This collection is a beautiful gathering of voices exploring Chauvet’s theatrical work, along with the role of theatre in her novels. The richly textured and evocatively written essays offer many new and necessary insights into the work of one of Haiti’s greatest writers. — Laurent Dubois, Marcello Lotti Professor of Romance Studies and History, Duke University. Author of
Haiti: The Aftershocks of History
This collection draws necessary critical attention to how theatre and performance animate the work of a key figure in Caribbean fiction and drama. Using an innovative scholarly and artistic approach, the collection incorporates leading and new voices in Haitian studies and Francophone studies on Chauvet’s depictions of revolt. — Soyica Diggs Colbert, Professor of African American Studies and Theater & Performance Studies, Georgetown University. Author of
Black Movements: Performance and Cultural Politics
Despite the many studies of Greek comedy and tragedy separately, scholarship has generally neglected the relation of the two. And yet the genres developed together, were performed together, and influenced each other to the extent of becoming polar opposites. In
Aristophanes and His Tragic Muse, Stephanie Nelson considers this opposition through an analysis of how the genres developed, by looking at the tragic and comic elements in satyr drama, and by contrasting specific Aristophanes plays with tragedies on similar themes, such as the individual, the polis, and the gods. The study reveals that tragedy’s focus on necessity and a quest for meaning complements a neglected but critical element in Athenian comedy: its interest in freedom, and the ambivalence of its incompatible visions of reality.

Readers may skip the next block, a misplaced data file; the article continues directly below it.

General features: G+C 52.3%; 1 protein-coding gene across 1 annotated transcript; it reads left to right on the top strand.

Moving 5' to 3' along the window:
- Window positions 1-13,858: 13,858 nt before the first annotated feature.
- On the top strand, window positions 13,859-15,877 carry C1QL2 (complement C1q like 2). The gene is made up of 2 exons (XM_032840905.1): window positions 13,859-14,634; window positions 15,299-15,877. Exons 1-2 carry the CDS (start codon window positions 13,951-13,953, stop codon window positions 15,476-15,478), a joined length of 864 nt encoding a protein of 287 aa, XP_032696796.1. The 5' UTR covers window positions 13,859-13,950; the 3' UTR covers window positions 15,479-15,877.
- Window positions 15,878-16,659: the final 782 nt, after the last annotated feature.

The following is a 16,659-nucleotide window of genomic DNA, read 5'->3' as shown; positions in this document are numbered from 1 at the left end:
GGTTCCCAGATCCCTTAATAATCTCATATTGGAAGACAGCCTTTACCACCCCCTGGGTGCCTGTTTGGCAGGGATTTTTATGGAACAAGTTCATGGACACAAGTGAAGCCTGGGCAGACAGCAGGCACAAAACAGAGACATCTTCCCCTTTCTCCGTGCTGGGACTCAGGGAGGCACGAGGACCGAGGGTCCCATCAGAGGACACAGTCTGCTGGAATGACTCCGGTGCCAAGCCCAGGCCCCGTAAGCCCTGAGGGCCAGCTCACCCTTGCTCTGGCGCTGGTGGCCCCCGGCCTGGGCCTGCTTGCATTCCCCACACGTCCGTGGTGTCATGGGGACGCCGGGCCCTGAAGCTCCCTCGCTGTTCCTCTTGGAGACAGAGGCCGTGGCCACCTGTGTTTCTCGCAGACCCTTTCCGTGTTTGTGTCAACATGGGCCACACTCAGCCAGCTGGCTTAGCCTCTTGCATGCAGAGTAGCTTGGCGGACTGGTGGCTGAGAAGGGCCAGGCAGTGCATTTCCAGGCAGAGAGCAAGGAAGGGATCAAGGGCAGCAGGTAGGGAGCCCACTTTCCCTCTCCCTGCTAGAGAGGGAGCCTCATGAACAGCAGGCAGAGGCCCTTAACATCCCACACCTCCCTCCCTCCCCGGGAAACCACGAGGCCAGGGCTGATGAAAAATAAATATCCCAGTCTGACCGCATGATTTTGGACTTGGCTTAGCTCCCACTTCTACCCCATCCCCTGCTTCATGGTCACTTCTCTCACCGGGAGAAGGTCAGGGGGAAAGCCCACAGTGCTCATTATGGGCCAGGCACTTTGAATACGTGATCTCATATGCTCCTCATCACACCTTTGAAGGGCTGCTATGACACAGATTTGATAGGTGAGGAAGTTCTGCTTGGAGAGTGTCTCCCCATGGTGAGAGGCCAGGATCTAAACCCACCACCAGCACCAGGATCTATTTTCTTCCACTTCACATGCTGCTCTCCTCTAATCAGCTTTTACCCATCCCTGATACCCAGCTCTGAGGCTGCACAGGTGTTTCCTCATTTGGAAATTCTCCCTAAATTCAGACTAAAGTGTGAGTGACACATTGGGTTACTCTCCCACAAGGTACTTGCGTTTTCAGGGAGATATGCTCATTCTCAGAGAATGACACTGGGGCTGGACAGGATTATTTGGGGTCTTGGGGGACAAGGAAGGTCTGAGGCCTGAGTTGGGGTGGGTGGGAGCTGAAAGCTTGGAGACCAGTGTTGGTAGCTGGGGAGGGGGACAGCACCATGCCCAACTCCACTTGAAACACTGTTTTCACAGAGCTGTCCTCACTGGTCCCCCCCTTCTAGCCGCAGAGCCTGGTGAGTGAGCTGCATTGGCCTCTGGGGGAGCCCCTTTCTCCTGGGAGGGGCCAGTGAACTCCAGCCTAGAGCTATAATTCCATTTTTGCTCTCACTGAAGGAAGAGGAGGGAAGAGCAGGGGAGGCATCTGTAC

light .” 49 In this way, any remaining glimpse of Woman’s identity as either/both actress and character is eventually negated. Woman does definitely not exist as an independent subject but rather as a stage prop, with neither voice nor agency of her own, like Man before her. Throughout the play, Woman
Mother, who tries to console Young Girl, represents a voice outside of the chorus. She connects their predicament to their gender and ascribes to it a kind of natural guilt that recalls Beckett’s definition of tragedy as expounded in an early critical work, Proust (1931): Tragedy is not concerned with
subconscious level, and may be derived from the relationship between character and cosmos. The tragic that inheres in material existence and that literature gives voice to, is, in Gao’s own words, less of a personal vision than of a condition ; a truth that the author limits himself to acknowledge as manifest
evoking images of angst and terror and culminating in her transformation into a mere stage prop—a bunch of abandoned clothes signifying the fragments of herself, her mind emptied of any clear sense of identity. Under the influx of a Dionysian-like voice, the mysterious Traveller in Nocturnal Wanderer
theatre historian Nicola Savarese has termed Eurasian Theatre. For my part, I have always been fascinated by Gao’s repeated refusals to be considered a “Chinese” writer and by his vigorous self-presentation of his work as “the voice of the individual.” 12 In this sense, I do not agree with Yeung when she